‘You almost have to throw a rock through a window to get attention for Belgium.’ Teacher Gerrit Six’s reason for trying to sell the kingdom of Belgium for 14 million US dollars on ebay in September 2007 was a media tactic, and one example of Europe's citizens acting out against their disillusionment with politics.
‘There is a growing distrust with politics and politicians,’ agrees a bubbly Jacki Davis, head of communication at the European Policy Centre in Brussels. ‘I was struck that the 2007 Eurobarometer survey from the European commission showed 61% think their country’s voice comes before their own (35%). People listen to their national politicians.’ The EU is doing OK; the same survey shows that more people trust the EU (48%) than their own governments (34%). ‘But Europe's leaders should not just consult people when there is a treaty that needs ratifying,’ criticises Davis.
‘There are lots more signs that people are demanding – and getting – more say over the decisions that affect their lives,’ says Kirsten Bound, researcher at Demos. The independent, not for profit think-tank carries out research on a wide range of social and public policy issues and launched the ‘Everyday Democracy Index’ (EDI) on 31 January. She answers our questions below.
What is the EDI?
The EDI ‘measures’ the democratic health of countries using data from 25 member states. We didn’t collect our own data in each country, but analysed a number of up to date existing reputable sources.
To find out how trends pan out across Europe, we measure people’s sense of empowerment in their everyday lives – at work, within their families, in the public services they receive – as well as at the ballot box. The countries which do most to empower people in their everyday lives are also the ones that have the healthiest levels of formal political engagement. Countries lower on the list, like Slovakia and Romania, are generally the former communist countries that are new to democracy.
Is it just another index?
There are several indices of democracy. The most famous is probably US-based NGO Freedom House’s annual ‘Freedom in the world' survey. But these tend to be very black and white, asking is a country a democracy or not? That’s fine if you are mainly interested in the difference between Belgium and Burma. (See their response below this interview.)
The EDI is more useful if you are interested in the differences between Finland and France. If you want to understand what the experience of democracy is like in countries like the EU member states – which all have the basic mechanisms for free and fair elections – then you need a finer grained approach.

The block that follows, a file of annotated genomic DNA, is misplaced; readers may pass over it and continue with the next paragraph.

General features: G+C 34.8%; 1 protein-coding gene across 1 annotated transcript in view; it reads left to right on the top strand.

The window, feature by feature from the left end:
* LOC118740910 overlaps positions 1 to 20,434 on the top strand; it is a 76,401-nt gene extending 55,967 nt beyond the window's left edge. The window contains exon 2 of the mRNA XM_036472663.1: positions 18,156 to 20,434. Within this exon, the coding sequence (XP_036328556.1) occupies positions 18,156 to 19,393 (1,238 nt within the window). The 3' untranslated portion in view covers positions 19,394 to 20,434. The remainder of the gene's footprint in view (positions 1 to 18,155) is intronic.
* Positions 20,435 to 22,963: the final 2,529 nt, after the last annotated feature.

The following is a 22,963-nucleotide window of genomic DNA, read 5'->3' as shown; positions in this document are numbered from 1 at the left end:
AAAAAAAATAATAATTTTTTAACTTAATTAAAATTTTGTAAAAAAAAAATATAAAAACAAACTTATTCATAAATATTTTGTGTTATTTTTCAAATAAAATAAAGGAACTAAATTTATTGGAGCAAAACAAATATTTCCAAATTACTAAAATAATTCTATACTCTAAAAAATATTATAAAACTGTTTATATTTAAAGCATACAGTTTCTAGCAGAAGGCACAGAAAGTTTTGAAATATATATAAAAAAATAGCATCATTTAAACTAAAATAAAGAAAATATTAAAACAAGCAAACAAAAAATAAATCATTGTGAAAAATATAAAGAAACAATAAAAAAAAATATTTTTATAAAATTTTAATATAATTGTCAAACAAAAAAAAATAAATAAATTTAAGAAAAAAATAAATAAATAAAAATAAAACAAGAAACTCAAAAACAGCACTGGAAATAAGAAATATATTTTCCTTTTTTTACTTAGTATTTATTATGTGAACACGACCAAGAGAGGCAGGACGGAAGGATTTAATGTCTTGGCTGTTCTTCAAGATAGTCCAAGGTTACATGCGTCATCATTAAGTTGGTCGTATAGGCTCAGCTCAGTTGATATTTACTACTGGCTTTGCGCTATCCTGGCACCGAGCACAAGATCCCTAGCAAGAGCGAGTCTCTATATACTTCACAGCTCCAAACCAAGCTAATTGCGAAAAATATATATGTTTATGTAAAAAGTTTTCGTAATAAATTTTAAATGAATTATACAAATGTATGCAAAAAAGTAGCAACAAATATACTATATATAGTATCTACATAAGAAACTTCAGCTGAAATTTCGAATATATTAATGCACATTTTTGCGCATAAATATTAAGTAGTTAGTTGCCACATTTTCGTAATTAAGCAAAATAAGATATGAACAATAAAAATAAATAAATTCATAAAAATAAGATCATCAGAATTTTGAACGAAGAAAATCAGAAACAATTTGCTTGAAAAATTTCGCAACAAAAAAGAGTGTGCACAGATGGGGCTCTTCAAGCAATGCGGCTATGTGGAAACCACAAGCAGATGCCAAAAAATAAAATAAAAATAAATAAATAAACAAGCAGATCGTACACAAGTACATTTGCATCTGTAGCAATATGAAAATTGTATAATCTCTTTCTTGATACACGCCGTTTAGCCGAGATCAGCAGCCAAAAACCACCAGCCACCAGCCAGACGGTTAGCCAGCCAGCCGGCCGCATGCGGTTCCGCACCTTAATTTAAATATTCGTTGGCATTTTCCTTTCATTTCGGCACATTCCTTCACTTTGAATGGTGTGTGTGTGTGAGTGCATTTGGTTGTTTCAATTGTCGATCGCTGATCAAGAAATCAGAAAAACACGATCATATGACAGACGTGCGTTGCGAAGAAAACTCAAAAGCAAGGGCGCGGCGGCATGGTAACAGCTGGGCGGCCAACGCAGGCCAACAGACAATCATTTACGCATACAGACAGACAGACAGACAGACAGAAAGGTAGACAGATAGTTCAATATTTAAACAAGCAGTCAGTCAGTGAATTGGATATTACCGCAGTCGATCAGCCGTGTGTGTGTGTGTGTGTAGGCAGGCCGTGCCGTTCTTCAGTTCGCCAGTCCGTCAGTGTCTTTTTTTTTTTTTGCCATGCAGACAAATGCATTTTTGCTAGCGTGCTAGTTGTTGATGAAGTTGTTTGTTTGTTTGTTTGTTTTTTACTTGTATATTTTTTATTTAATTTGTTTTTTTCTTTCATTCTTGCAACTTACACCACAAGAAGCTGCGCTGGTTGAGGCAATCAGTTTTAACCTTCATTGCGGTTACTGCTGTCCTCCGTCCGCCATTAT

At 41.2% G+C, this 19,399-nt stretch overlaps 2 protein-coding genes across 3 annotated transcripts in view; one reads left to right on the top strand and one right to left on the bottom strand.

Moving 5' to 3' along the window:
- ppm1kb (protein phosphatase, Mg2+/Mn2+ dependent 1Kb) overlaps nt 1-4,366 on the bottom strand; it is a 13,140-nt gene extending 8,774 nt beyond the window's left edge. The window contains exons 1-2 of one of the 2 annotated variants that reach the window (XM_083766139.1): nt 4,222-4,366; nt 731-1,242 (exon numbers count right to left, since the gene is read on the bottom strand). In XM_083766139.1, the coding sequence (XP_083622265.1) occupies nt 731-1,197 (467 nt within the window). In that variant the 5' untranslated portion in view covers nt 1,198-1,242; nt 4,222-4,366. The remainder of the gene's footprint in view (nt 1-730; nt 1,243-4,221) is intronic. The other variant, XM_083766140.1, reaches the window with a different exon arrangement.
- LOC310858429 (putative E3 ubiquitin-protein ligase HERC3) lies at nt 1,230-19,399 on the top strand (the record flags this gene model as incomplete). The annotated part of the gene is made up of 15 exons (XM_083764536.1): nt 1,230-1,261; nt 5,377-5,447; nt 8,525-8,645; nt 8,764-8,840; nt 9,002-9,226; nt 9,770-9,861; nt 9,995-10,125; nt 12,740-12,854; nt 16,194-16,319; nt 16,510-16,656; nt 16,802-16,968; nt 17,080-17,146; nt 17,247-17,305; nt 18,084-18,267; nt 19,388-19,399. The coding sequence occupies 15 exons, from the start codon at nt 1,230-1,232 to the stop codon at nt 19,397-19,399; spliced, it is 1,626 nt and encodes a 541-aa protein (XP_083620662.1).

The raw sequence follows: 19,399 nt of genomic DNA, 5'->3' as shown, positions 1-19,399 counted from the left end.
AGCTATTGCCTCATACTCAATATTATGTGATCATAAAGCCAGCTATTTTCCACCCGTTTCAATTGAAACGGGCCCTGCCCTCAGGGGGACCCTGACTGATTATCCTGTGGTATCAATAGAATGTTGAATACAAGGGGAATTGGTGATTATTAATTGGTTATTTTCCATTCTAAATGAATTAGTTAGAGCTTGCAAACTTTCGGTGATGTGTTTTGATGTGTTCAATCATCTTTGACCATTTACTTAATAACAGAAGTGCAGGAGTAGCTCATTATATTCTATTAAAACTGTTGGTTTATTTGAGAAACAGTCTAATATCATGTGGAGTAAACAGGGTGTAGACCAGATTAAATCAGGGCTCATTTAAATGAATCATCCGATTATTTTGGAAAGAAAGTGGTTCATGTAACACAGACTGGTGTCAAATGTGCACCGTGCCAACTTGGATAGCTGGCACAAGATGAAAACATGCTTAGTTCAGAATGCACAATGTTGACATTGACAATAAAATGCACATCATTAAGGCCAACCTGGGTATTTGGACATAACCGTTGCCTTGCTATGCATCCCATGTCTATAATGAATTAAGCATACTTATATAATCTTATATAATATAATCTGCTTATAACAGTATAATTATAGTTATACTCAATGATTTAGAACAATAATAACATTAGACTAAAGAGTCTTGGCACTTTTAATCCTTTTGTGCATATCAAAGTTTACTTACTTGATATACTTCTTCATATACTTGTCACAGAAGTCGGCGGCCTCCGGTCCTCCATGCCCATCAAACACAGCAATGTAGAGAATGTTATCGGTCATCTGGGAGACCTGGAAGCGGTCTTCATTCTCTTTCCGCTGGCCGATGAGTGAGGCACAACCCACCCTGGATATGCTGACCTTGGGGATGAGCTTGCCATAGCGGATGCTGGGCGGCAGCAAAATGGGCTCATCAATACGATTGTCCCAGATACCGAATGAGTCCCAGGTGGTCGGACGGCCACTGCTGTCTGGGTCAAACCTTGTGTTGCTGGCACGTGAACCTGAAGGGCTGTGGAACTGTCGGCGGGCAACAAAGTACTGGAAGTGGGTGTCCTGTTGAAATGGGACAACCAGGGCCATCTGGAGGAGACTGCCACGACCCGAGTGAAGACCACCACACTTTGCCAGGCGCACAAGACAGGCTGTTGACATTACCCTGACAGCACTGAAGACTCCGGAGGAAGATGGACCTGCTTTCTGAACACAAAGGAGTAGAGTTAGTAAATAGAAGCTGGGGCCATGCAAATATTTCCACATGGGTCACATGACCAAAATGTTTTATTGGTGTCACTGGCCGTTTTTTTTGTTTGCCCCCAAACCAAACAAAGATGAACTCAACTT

How do you 'measure people’s sense of empowerment in their everyday lives’?
The basic idea – that it is only by empowering people in their everyday lives that you can change the way they feel about politics – is to find ways of comparing how countries do that. We want to start digging down into what’s really behind how countries perform.
For example, there is an extremely close relationship between how countries score on the EDI and overall measures of happiness and life satisfaction. There is a large gap between leading democracies in Scandinavian countries and the UK, which polls 9th after France and Germany. So is it that democracy makes you happier? Or that happiness makes you more democratic?
How would an EDI look if it was kicked off by researchers in eastern/ central Europe - not organised from a western Europe research perspective?
It would be really interesting to find out. One of the things we want to do differently is to involve the public in helping us refine it. We have built a website at www.everydaydemocracy.co.uk where users can tell us how they would have done it differently. They can see how we put the index together and what happens when you take out indicators and change the degree of importance given to different dimensions.
And a response from Freedom House
'It is simply not true that Freedom in the World is a blunt, black and white instrument for measuring freedom.
While our index does indeed designate countries as 'Free', 'Partly Free' and 'Not Free', we also publish more granular measurements that are easily accessible to interested readers. For example, each country is given a score on a 1 to 7 scale for its performance on a series of political rights and civil liberties indicators.
We also provide scores for countries on a series of seven category indicators including elections and freedom of expression, which do in fact enable the reader to distinguish between France and Finland - Finland in fact has a slightly better score.'
Arch Puddington, director of research, Freedom House
In-text image: FH findings show that Europe is mostly 'free' democratically (Freedom House, inc)